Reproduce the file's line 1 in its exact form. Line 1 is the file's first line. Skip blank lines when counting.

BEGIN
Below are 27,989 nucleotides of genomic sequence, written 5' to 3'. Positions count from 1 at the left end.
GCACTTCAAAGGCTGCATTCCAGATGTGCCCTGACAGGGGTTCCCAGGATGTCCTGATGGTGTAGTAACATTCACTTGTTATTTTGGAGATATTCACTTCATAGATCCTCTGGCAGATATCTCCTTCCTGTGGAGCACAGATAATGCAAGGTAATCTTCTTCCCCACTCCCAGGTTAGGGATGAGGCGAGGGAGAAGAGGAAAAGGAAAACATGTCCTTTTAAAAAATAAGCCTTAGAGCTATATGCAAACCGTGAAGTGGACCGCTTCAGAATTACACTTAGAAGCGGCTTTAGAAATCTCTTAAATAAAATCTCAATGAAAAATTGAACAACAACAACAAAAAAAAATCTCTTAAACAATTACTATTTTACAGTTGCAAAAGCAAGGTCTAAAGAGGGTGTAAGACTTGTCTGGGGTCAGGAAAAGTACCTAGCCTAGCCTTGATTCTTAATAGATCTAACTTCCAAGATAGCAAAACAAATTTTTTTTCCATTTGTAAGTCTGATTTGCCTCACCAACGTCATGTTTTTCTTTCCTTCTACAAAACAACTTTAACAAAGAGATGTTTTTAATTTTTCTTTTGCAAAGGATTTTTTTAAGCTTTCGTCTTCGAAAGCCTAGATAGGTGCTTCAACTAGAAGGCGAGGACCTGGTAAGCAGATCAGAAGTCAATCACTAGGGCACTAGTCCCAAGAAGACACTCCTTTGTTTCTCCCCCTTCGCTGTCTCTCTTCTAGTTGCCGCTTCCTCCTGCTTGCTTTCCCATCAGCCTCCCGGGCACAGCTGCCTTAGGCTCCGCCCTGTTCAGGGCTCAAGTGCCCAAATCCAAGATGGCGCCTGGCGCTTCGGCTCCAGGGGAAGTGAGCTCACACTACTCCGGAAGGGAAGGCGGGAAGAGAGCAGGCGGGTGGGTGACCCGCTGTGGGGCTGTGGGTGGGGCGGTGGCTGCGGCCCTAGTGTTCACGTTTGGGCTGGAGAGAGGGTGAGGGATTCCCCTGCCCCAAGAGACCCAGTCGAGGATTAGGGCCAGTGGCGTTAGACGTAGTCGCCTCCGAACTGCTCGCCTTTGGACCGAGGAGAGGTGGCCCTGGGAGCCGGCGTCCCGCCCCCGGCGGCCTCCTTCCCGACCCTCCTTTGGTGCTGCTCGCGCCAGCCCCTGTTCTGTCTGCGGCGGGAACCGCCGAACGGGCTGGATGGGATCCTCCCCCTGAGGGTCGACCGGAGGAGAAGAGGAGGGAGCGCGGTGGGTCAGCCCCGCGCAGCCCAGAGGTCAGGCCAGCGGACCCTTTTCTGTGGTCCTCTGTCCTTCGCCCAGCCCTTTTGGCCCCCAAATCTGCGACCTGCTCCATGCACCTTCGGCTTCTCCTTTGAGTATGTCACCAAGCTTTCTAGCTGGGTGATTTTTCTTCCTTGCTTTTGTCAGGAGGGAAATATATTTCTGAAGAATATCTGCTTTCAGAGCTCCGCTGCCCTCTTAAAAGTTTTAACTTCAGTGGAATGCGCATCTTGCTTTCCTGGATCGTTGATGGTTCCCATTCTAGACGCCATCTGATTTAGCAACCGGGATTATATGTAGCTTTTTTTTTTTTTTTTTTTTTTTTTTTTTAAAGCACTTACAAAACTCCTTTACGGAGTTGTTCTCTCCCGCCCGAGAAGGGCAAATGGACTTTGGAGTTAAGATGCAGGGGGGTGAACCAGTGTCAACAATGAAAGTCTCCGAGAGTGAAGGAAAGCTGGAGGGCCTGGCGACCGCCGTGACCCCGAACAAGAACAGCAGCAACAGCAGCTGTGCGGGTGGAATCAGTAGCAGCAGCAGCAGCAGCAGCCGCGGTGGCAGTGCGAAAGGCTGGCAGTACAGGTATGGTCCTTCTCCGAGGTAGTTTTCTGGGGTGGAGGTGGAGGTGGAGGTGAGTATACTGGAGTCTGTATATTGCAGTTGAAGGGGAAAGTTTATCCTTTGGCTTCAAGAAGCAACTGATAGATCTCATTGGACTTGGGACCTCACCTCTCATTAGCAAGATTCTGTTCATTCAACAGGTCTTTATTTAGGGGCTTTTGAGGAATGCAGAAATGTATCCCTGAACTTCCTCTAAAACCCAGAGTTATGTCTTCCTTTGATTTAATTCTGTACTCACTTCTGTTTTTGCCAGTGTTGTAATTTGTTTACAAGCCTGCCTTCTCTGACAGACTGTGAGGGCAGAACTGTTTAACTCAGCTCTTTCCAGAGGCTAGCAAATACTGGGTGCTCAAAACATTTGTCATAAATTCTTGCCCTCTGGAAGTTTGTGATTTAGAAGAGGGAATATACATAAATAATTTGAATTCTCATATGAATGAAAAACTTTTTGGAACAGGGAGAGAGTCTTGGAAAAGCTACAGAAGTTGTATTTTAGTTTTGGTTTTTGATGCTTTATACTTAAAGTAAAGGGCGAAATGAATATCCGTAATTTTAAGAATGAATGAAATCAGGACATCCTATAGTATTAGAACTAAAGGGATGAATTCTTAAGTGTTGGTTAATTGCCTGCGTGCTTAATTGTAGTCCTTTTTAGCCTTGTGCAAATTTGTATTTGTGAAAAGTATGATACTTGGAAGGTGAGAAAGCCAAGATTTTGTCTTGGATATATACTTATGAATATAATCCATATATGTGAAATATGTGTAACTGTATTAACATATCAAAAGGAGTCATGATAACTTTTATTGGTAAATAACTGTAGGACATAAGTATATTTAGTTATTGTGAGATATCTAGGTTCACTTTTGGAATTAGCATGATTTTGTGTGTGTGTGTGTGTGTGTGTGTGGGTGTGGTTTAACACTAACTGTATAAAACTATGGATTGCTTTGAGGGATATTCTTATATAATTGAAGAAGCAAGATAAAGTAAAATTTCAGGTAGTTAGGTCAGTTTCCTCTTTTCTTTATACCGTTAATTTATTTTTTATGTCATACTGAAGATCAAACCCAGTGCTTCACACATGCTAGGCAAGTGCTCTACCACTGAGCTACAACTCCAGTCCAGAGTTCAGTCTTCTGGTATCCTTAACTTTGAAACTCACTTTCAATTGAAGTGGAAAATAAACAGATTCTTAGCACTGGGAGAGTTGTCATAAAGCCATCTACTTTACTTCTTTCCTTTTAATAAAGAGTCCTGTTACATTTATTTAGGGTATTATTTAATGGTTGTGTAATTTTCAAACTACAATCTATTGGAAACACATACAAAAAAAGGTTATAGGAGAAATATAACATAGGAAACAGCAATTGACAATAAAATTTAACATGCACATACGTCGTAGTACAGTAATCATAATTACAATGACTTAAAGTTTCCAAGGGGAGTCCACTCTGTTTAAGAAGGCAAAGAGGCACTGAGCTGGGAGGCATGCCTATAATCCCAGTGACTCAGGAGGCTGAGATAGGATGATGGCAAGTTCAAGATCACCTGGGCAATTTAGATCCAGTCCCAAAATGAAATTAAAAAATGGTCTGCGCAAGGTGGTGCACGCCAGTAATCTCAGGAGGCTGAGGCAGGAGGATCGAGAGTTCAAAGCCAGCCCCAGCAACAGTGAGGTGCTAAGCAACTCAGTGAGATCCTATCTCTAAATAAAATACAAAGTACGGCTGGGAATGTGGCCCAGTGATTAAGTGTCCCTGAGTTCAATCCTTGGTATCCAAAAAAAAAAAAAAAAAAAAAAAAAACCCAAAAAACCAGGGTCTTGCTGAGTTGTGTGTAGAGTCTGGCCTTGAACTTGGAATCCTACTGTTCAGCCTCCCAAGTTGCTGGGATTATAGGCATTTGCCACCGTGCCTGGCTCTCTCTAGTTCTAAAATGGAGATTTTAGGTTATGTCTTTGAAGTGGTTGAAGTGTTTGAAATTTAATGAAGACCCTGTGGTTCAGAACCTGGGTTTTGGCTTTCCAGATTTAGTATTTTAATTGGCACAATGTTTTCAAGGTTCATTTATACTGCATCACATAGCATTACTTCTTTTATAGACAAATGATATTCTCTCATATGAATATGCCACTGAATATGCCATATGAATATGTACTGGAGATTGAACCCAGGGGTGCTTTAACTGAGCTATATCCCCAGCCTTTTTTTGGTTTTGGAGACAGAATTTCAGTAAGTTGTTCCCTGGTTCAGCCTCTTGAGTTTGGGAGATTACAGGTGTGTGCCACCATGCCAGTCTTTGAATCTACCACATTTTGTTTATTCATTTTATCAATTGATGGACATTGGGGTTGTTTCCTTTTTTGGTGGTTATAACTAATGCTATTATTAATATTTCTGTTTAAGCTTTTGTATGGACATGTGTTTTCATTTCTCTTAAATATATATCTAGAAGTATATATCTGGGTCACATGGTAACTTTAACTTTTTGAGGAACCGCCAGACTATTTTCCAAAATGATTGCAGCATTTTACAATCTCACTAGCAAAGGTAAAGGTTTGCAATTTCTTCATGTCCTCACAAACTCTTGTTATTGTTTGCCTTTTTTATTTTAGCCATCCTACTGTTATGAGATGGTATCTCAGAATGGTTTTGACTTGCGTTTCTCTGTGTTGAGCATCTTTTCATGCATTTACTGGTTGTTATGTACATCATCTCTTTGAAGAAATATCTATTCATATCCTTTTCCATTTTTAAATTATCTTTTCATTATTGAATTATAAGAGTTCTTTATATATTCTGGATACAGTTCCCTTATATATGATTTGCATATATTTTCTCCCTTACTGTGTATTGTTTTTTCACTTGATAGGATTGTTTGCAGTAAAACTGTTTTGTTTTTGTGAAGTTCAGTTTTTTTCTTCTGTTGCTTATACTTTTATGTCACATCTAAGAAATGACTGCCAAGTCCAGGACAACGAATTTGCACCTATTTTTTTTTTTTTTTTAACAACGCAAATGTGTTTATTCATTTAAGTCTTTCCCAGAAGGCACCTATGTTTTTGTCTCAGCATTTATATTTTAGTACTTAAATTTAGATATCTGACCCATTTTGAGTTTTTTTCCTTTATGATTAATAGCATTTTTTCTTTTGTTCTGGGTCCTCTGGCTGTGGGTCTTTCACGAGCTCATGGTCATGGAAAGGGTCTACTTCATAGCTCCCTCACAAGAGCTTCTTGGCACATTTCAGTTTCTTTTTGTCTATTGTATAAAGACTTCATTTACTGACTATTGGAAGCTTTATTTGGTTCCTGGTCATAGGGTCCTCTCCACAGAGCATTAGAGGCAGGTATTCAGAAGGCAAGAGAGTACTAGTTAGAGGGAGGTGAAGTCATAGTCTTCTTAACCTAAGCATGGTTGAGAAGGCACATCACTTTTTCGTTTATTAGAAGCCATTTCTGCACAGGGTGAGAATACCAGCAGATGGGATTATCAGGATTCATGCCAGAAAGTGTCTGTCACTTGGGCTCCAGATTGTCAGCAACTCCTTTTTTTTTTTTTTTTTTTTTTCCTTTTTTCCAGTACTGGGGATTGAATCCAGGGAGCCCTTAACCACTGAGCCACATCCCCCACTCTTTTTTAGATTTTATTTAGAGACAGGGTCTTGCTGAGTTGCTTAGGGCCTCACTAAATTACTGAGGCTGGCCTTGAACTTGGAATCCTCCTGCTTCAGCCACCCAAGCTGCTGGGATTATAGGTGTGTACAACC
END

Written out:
Below are 27,989 nucleotides of genomic sequence, written 5' to 3'. Positions count from 1 at the left end.